An interview with Jack White in Sunday’s New York Times Magazine quotes the musician as saying, “I quit smoking cigarettes like six years ago. ... These [the cigarillos he’s described as now smoking] are just baby cigars. I don’t inhale.”
That sounds as though Mr. White (of whom, I must disclose, I am a huge fan) thinks those small cigars may be better for his health than the cigarettes he famously used to chain smoke.
Turns out that’s not the case.
Richard Hurt, director of the Nicotine Dependence Center at the Mayo Clinic in Minnesota, explains, “There’s no safe tobacco product.” A cigarillo, he notes, “Is basically a little cigar, and it’s just as harmful as a cigarette.”
Hurt says that “if you’re smoking cigars and have moderate inhalation, five [regular-size] cigars a day is the equivalent of smoking one pack of cigarettes a day as far as risk of developing lung cancer is concerned.” Similarly, he says, a cigar smoker’s risk of developing pancreatic cancer is comparable to that of a cigarette smoker; in fact, he says, the increased risk of that deadly cancer is compared to nonsmokers is 60 percent for cigar smokers and 50 percent for cigarette smokers.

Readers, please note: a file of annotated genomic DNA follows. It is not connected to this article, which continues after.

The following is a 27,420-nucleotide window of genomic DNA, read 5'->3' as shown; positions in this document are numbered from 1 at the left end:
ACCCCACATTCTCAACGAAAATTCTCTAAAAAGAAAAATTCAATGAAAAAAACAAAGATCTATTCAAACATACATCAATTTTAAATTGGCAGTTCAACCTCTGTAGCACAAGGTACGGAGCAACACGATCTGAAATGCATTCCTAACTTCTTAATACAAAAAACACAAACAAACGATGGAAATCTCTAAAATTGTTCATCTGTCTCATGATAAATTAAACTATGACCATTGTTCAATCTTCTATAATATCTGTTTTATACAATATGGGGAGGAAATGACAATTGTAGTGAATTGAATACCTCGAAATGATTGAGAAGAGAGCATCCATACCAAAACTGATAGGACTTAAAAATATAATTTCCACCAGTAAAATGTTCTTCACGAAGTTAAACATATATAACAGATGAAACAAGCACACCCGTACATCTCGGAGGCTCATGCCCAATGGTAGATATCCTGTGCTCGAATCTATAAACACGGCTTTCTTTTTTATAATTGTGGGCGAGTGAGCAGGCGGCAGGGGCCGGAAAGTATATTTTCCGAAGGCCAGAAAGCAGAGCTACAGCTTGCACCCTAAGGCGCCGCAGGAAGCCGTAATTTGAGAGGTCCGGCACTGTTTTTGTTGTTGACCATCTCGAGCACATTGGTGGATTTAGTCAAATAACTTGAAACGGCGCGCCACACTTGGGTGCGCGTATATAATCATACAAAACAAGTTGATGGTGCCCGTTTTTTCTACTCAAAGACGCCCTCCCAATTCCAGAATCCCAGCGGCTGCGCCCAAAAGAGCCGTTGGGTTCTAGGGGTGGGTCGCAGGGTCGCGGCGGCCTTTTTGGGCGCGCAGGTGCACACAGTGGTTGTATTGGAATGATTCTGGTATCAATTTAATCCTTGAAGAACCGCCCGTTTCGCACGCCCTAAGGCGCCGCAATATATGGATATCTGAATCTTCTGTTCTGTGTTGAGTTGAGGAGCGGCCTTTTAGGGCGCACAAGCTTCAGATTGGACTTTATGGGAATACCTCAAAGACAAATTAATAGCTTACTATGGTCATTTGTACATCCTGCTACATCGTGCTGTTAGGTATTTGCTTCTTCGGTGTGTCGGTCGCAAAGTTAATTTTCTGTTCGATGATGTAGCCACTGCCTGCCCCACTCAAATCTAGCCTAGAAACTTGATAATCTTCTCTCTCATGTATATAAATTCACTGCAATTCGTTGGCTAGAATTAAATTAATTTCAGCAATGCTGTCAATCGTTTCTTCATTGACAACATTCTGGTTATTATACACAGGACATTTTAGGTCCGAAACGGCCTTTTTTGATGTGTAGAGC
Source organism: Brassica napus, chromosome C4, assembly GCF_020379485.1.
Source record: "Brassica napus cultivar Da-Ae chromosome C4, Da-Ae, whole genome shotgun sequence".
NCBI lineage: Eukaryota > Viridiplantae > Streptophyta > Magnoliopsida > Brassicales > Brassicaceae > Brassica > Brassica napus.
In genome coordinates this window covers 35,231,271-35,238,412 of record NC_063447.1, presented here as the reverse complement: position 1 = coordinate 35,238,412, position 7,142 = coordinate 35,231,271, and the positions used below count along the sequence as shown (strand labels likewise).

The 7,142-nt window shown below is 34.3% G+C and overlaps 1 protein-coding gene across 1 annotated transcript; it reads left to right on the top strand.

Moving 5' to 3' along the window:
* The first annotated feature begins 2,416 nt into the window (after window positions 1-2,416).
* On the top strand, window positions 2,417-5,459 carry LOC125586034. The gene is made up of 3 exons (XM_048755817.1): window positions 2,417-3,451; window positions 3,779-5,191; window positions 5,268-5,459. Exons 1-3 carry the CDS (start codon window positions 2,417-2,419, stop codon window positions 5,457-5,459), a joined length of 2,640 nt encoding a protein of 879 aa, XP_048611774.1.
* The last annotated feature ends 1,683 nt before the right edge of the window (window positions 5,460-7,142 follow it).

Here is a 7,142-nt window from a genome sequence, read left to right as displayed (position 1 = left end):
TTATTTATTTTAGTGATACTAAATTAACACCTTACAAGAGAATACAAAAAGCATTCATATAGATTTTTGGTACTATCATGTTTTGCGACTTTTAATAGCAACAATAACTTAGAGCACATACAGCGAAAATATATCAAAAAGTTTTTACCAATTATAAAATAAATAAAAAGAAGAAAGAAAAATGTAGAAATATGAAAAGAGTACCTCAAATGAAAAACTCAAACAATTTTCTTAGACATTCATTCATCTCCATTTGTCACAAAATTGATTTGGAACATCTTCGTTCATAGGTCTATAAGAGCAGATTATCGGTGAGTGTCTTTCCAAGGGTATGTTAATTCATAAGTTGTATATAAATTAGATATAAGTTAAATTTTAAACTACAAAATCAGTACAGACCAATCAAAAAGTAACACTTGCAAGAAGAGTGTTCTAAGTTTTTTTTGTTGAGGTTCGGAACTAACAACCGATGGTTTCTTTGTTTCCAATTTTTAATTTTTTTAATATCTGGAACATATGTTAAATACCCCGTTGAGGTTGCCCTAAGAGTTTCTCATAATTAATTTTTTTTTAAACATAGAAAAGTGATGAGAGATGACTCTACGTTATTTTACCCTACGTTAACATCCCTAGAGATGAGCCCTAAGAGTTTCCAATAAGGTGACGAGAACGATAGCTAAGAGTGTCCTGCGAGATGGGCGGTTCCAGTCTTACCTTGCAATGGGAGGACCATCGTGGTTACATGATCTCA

As for that “moderate inhalation,” Hurt says, “most cigarette smokers who change over to cigars or pipes end up inhaling more than they think.”
But you don’t need to inhale a cigarillo’s smoke for it to do you harm. Turns out that they (like cigars and pipe tobacco) contain higher concentrations of “free nicotine” — the kind that can pass through your body’s membranes — than cigarettes do. That means the nicotine can easily enter your body through the skin of your lips and the inside of your mouth, Hurt explains. On top of all that, “the nicotine content [of cigars] can be up to three times as high as in cigarettes,” and “the concentration of carcinogens is much more dense in cigar smoke than cigarette smoke.” That’s because in cigars, “tobacco is more tightly packed, and there’s more of it.”
Does any of this come as news to you?